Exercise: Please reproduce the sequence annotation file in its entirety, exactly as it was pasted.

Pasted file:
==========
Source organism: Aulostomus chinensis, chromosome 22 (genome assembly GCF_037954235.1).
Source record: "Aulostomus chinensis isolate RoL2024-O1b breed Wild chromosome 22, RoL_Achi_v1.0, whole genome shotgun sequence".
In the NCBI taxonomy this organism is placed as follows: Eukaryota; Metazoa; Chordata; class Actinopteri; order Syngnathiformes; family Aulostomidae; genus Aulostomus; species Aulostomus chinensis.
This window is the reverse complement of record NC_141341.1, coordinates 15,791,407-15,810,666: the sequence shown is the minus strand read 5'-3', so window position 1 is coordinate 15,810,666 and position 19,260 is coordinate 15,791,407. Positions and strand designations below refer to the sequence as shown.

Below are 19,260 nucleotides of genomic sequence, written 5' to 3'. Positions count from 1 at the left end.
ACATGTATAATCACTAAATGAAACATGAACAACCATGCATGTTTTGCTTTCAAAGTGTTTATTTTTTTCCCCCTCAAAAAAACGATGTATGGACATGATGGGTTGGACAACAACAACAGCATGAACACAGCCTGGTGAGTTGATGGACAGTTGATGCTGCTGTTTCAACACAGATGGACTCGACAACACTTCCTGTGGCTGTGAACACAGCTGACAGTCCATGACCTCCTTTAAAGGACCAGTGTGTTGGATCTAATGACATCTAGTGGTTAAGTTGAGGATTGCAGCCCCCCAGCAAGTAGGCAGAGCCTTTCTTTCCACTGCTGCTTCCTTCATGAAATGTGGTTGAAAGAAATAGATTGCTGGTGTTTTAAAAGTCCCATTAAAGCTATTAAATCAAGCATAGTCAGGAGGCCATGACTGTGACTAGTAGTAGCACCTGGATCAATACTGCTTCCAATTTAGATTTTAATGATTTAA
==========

Source organism: Aulostomus chinensis, chromosome 22 (genome assembly GCF_037954235.1).
Source record: "Aulostomus chinensis isolate RoL2024-O1b breed Wild chromosome 22, RoL_Achi_v1.0, whole genome shotgun sequence".
In the NCBI taxonomy this organism is placed as follows: Eukaryota; Metazoa; Chordata; class Actinopteri; order Syngnathiformes; family Aulostomidae; genus Aulostomus; species Aulostomus chinensis.
This window is the reverse complement of record NC_141341.1, coordinates 15,791,407-15,810,666: the sequence shown is the minus strand read 5'-3', so window position 1 is coordinate 15,810,666 and position 19,260 is coordinate 15,791,407. Positions and strand designations below refer to the sequence as shown.

Below are 19,260 nucleotides of genomic sequence, written 5' to 3'. Positions count from 1 at the left end.
ACATGTATAATCACTAAATGAAACATGAACAACCATGCATGTTTTGCTTTCAAAGTGTTTATTTTTTTCCCCCTCAAAAAAACGATGTATGGACATGATGGGTTGGACAACAACAACAGCATGAACACAGCCTGGTGAGTTGATGGACAGTTGATGCTGCTGTTTCAACACAGATGGACTCGACAACACTTCCTGTGGCTGTGAACACAGCTGACAGTCCATGACCTCCTTTAAAGGACCAGTGTGTTGGATCTAATGACATCTAGTGGTTAAGTTGAGGATTGCAGCCCCCCAGCAAGTAGGCAGAGCCTTTCTTTCCACTGCTGCTTCCTTCATGAAATGTGGTTGAAAGAAATAGATTGCTGGTGTTTTAAAAGTCCCATTAAAGCTATTAAATCAAGCATAGTCAGGAGGCCATGACTGTGACTAGTAGTAGCACCTGGATCAATACTGCTTCCAATTTAGATTTTAATGATTTAA